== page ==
By Malina Linkas Malkani, MS, RDN, CDN
The way we feed babies has changed dramatically over the past twenty years or so. While not a new approach to the introduction of solid foods, “baby-led weaning” (BLW) has become more mainstream and understood as a beneficial and viable option with evidence-based short- and long-term benefits. Scientific evidence supporting the early introduction of top allergenic foods during infancy for the prevention of food allergies has also grown. In fact, the new 2020-2025 Dietary Guidelines for Americans recommend offering top allergens (egg, peanut, tree nut, cow’s milk, fish, shellfish, soy, and wheat) early and often starting at about 6 months of age when babies are showing signs of readiness for complementary foods (in conversation with the pediatrician if babies are at high risk for food allergies).[vii]
BLW is defined as the process of starting a baby on complementary foods using appropriately sized and textured finger-foods for self-feeding, starting at about 6 months of age with signs of readiness. It offers many advantages, however what makes it so unique is the “baby-led” aspect. As opposed to being passively spoon-fed, babies self-feed and decide whether and how much to eat, strengthening their own internal self-regulation systems, and boosting fine motor skills.[i] BLW promotes an earlier integration of babies into family meals, less picky eating in early childhood, healthier overall food preferences, and more adventurous eating.[ii],[iii],[iv],[v] Easier in general for caregivers, it saves both money and time, as babies can eat the family meal with some minor adjustments (such as reserving a portion for baby before adding salt), reducing the need to purchase baby food and/or prepare separate meals.
A common misconception about BLW is that offering finger foods during infancy increases choking risk, however studies actually show that when parents are educated on food sizing and texture, BLW does not increase the likelihood of choking.[vi] Additionally, how we size finger foods for babies does not depend on the baby’s age or number of teeth, but rather which type of developmental grasp they use to pick up pieces of food. At about 6 months, most babies use a palmar grasp and stick-shaped foods the size of an adult pinky-finger or larger are best. Usually by about 9 months of age (although babies each develop on their own timeline) most start using a pincer grasp and small chickpea-sized bites work best. Regardless of food size, the texture of foods should be soft and easily smashible between the fingers. This makes foods more manageable in the baby’s mouth and reduces overall choking risk.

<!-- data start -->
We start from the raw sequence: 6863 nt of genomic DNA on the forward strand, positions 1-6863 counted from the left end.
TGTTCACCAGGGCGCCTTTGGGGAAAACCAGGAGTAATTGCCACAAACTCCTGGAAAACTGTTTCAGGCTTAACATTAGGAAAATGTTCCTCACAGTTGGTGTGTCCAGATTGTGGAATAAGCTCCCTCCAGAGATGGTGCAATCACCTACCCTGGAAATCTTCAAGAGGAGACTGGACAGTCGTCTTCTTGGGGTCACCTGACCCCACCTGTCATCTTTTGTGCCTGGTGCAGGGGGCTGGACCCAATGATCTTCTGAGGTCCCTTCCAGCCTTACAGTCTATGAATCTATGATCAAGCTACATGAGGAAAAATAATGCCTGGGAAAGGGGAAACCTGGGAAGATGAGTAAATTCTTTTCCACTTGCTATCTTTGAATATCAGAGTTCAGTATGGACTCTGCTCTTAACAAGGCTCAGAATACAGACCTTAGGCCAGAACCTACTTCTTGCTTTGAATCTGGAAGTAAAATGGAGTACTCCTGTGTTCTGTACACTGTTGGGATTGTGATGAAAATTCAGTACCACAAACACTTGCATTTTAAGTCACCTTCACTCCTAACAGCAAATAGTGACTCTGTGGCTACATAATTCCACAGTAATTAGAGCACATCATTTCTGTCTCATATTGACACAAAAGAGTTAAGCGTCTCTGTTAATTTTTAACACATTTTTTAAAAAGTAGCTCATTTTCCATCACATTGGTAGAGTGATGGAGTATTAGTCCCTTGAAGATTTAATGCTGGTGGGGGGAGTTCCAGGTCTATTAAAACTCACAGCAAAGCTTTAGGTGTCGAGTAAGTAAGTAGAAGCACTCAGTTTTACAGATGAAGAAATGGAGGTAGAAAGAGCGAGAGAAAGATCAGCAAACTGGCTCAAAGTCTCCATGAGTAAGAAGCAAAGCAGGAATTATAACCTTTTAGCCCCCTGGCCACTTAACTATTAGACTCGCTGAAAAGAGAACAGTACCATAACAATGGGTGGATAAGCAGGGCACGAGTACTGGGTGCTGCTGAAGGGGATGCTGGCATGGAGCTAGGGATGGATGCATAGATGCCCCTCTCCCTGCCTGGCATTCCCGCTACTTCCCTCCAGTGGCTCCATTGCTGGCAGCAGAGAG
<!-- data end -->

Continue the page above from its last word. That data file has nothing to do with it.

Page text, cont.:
Another common misconception about BLW is that purees are not allowed. Purees are an important texture for babies to learn and can be served in a way that supports self-feeding by offering on a pre-loaded spoon. Further, there is no evidence that taking a combined approach and using both BLW and spoon-feeding is detrimental. In the end, it comes down to what works best for the caregivers and baby.
Practical ways to build top allergenic foods into a baby’s diet during BLW include offering:
- Pieces of scrambled or hard-boiled egg and strips of frittata or quiche (eggs are an excellent, nutrient-dense first food for babies with a soft texture that lends itself to infant feeding)
- Peanut or tree nut butters stirred into yogurt, thinned with breast milk or water, cooked into muffins or pancakes, or spread in a thin layer on a finger of toast (note that whole tree nuts, peanuts and globs of any type of nut butter are a choking hazard for babies)
- Peanut powder - delicious in apple fritters (see recipe!) and peanut snacks such as Mission Mighty Me, Bamba and Puffworks
- Full-fat yogurt and low-sodium softer cheeses such as ricotta, mascarpone and mozzarella which offer baby-friendly ways to introduce cow’s milk
- Fish and/or shellfish cooked into fritters or shredded and served in a sauce for pasta
- Tender-cooked, smashed edamame for babies using a pincer grasp, or tofu cut into strips
- Wheat offered in soft fingers of pancake, toast or waffle, baked into muffins, or stirred into yogurt or applesauce in the form of wheat germ
Ultimately, how to feed a baby is a personal choice. The caregiver can rest in the knowledge that throughout baby’s first year, breast milk/formula will continue to be the main source of nutrients while self-feeding skills develop. If there is any concern about a food allergy, caregivers should always consult the pediatrician and/or allergist who will guide next steps.
Recipe: Peanut Apple Fritters
Soft, juicy and without added sugar or salt, these peanut apple fritters offer an easy and nutrient-dense way to serve peanuts to babies who are at least 6 months of age and showing signs of readiness for solid foods. Cut fritters into strips for babies using a palmar grasp (usually 6-9 months of age), or small chickpea-sized bites for babies using a pincer grasp (usually 9-12 months of age).